“We missed the mark in the past, which is why we are in the crapper now,” he said. “We had the White House, the Senate and the House and were not building a farm team over the last years. We could have been ahead of Democrats and their 50-state strategy.”
OTTAWA, Canada - Ever wonder how President Obama decides which reporters to call upon at a news conference? Here in Canada, it appears to be a matter of the President soothing some bruised feelings by calling on two newspaper reporters he recently skipped over at his first White House press conference.
As I sit in the front row for the event about to start with the President and Canadian Prime Minister Stephen Harper, the buzz among American reporters is that the lucky folks are David Jackson of USA
Today and Jonathan Weisman of The Wall Street Journal.
The behind-the-scenes story is that Jackson and Weisman, who work for two major papers, were not happy that the President didn't call on them at the big East Room newser earlier this month.
One way for White House officials to make it up to the gentlemen –and their sizable readerships - would be to call on them now. Sure enough, several reporters say Weisman and Jackson have been tipped that Obama will call on them today. And sure enough, both men have been given prime seats - front and center - here in Canada.
(CNN) – President Obama arrived in this snowy capital city for his first foreign trip greeted by 17 Canadian mounties – and thousands of ordinary fans chanting a familiar campaign theme.
Chants of “Yes we can! Yes we can!” could be heard as thousands of Canadians lined the streets to greet Obama’s motorcade. One hand-made sign simply said, “After God, It’s Obama.”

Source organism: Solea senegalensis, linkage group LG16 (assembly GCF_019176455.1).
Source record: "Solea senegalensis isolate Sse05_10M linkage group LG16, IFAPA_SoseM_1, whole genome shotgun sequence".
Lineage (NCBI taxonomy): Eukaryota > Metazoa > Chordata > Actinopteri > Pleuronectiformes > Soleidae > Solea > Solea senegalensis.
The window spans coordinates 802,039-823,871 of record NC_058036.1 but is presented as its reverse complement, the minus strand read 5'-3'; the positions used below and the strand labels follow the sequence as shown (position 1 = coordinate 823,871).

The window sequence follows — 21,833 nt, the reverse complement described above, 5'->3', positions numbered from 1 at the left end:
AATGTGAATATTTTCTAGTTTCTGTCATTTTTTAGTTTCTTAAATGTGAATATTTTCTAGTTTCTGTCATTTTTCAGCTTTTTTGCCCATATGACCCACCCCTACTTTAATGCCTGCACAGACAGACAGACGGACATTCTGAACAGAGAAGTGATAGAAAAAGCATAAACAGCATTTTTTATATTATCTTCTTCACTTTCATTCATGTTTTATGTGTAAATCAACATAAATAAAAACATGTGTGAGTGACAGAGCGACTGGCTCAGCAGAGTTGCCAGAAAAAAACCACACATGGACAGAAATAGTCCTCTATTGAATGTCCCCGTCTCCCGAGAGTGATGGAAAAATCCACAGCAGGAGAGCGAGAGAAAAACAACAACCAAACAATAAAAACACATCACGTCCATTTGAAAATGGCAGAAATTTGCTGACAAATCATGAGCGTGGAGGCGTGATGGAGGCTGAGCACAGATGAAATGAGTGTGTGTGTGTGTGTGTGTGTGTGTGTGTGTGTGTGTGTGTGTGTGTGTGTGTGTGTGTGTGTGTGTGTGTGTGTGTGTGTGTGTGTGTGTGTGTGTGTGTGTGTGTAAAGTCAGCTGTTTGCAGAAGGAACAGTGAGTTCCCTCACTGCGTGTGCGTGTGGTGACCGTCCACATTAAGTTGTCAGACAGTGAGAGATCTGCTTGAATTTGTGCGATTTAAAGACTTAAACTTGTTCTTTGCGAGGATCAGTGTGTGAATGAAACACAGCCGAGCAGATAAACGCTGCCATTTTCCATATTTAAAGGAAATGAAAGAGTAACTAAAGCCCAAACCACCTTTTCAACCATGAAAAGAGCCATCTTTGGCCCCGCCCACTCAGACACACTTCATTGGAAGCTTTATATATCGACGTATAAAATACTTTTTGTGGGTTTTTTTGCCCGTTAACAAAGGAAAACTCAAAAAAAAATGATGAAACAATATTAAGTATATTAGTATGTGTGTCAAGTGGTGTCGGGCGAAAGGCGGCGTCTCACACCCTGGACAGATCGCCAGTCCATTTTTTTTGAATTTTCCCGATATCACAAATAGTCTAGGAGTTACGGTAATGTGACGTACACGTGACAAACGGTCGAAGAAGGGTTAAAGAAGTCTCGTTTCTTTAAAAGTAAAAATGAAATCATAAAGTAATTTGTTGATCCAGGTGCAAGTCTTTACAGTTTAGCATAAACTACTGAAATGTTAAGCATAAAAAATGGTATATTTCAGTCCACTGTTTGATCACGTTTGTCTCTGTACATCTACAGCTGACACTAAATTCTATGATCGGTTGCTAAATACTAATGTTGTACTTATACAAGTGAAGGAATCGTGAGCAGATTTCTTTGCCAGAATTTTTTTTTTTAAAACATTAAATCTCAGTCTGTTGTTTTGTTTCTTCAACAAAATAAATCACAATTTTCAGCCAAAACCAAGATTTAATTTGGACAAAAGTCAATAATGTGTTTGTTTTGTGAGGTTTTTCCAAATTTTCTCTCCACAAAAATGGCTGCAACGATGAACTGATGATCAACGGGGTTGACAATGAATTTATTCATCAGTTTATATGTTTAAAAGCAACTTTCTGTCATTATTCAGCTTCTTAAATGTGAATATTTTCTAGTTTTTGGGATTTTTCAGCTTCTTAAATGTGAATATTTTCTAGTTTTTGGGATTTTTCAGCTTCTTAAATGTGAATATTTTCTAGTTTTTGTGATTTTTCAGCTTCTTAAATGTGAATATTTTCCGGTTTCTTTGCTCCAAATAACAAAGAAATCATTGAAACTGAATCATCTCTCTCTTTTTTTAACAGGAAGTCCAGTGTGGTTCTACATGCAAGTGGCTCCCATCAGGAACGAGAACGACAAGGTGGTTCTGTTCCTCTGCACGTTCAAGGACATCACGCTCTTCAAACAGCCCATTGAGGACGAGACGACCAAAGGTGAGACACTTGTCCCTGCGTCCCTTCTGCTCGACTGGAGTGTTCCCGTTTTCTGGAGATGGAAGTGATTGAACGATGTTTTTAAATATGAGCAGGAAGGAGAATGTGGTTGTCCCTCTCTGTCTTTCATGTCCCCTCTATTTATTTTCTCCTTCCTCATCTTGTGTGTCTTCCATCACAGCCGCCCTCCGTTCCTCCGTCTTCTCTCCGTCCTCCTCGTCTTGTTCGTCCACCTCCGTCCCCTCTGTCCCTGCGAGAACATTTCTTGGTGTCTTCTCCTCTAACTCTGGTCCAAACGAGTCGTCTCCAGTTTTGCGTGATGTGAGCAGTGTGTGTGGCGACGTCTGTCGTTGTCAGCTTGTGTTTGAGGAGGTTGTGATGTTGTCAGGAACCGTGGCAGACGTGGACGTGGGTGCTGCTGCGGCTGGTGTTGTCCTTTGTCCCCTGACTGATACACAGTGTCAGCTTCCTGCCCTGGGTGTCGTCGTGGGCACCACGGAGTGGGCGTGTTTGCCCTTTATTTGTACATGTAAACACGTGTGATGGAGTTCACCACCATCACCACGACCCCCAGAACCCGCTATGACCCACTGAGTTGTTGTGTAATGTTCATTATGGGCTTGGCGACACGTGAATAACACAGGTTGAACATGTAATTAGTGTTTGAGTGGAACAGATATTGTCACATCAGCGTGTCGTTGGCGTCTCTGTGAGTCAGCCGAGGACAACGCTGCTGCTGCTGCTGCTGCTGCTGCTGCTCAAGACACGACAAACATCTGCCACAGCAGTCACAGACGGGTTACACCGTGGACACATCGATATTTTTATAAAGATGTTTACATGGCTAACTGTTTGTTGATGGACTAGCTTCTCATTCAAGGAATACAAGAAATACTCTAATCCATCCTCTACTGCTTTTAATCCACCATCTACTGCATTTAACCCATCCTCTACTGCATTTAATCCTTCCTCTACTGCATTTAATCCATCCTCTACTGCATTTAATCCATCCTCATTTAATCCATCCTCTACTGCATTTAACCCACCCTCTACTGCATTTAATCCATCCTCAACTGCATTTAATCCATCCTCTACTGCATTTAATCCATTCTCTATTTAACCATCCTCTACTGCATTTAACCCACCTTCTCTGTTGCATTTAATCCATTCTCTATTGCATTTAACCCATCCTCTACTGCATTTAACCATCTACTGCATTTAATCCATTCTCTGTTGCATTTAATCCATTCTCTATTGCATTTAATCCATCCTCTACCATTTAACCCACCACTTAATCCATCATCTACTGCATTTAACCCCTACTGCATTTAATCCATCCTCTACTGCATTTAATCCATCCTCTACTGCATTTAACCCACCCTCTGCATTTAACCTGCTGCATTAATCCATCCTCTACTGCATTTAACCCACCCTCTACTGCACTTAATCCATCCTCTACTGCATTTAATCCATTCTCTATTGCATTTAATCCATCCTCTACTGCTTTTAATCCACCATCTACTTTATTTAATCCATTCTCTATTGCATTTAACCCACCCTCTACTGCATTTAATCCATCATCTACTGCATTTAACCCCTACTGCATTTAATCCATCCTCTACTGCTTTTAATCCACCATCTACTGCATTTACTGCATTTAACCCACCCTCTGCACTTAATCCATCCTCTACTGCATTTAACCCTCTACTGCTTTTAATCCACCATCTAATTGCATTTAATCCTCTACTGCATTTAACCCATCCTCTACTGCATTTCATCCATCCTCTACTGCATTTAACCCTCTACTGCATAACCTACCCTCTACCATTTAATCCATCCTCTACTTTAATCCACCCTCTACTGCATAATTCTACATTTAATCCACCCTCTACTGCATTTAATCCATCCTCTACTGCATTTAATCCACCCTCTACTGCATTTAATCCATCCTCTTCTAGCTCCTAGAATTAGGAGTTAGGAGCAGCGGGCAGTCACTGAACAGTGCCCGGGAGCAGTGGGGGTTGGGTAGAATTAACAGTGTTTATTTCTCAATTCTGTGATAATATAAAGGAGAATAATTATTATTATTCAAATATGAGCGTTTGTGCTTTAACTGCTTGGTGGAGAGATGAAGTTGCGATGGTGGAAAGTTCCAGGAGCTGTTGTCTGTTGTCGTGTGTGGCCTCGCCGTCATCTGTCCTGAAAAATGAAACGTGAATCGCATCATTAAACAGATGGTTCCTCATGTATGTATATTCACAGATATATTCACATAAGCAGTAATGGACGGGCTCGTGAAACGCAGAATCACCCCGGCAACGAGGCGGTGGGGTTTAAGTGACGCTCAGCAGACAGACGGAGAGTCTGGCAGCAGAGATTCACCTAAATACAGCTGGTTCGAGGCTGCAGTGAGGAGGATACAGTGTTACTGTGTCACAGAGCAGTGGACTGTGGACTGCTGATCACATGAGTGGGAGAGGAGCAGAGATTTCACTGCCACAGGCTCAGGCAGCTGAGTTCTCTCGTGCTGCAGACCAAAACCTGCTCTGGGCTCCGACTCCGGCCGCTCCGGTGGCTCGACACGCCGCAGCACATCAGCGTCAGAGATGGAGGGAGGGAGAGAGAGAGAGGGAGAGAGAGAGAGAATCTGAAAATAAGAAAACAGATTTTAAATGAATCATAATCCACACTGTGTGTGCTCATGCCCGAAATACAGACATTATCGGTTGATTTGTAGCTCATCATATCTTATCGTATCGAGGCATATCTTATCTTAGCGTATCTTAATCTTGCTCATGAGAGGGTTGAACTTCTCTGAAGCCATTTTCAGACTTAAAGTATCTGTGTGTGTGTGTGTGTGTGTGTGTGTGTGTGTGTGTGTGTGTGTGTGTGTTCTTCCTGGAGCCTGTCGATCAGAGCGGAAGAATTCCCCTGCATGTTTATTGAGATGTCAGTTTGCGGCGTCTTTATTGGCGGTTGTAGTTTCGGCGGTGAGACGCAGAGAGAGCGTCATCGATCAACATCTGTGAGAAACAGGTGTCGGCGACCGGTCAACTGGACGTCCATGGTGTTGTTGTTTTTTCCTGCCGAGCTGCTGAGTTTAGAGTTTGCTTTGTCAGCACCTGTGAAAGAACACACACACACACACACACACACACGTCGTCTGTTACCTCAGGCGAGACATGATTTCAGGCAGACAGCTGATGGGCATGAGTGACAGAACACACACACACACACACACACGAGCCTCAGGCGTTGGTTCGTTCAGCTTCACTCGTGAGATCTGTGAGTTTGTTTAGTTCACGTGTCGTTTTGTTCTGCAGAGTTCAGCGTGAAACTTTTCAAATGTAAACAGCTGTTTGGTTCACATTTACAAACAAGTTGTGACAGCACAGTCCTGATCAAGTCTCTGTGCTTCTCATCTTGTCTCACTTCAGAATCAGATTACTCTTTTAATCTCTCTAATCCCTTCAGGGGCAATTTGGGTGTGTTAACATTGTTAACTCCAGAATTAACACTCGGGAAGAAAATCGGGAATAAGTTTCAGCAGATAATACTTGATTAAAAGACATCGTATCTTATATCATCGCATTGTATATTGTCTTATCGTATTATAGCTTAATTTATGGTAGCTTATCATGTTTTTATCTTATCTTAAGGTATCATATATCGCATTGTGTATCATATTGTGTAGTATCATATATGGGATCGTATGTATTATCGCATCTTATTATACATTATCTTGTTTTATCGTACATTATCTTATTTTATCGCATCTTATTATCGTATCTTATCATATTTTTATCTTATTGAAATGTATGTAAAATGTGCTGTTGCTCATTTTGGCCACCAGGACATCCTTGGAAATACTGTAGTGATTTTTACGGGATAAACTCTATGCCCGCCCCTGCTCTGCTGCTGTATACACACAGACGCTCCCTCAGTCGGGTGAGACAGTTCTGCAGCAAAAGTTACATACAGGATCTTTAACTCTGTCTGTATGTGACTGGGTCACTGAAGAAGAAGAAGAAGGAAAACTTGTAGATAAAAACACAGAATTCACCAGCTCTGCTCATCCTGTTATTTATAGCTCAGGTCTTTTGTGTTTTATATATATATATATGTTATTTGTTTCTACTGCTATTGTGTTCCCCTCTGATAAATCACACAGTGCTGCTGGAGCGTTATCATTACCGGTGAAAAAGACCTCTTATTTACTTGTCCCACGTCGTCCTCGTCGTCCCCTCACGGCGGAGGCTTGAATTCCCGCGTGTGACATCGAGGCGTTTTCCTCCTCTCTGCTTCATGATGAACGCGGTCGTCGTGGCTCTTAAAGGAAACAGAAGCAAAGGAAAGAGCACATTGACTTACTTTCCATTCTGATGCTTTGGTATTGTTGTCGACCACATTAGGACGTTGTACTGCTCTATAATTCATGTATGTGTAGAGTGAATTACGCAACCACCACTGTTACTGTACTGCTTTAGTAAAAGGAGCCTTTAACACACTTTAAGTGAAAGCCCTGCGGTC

The President seemed to bask in the adulation as he arrived at the Parliament building for a working lunch with Prime Minister Stephen Harper.
After walking into Parliament, Obama coaxed Harper to come outside the building so the beaming President could wave to the adoring crowd – a sharp contrast from the hostile anti-war protests that used to greet former President Bush’s trips north.
WASHINGTON (CNN) - America is "a nation of cowards" when discussing race. That sentiment from the country's first African-American attorney general, Eric Holder, has stirred up pundits, bloggers and readers.
"Though this nation has proudly thought of itself as an ethnic melting pot, in things racial, we have always been and we - I believe continue to be in too many ways essentially a nation of cowards," Holder told Department of Justice employees at an event Wednesday celebrating Black History Month.
And that impression of race in America has set off a firestorm of criticism.
"Holder doesn't want an honest dialogue about race. In the Age of [President] Obama, 'talking enough with each other about race' means the rest of us shutting up while being subjected to lectures about our insensitivity and insufficient integration on the weekends," conservative blogger Michelle Malkin wrote.
Stephan Tawney, writing on the American Pundit blog, said a glimpse at the national political landscape - namely the country's first black president - suggests otherwise.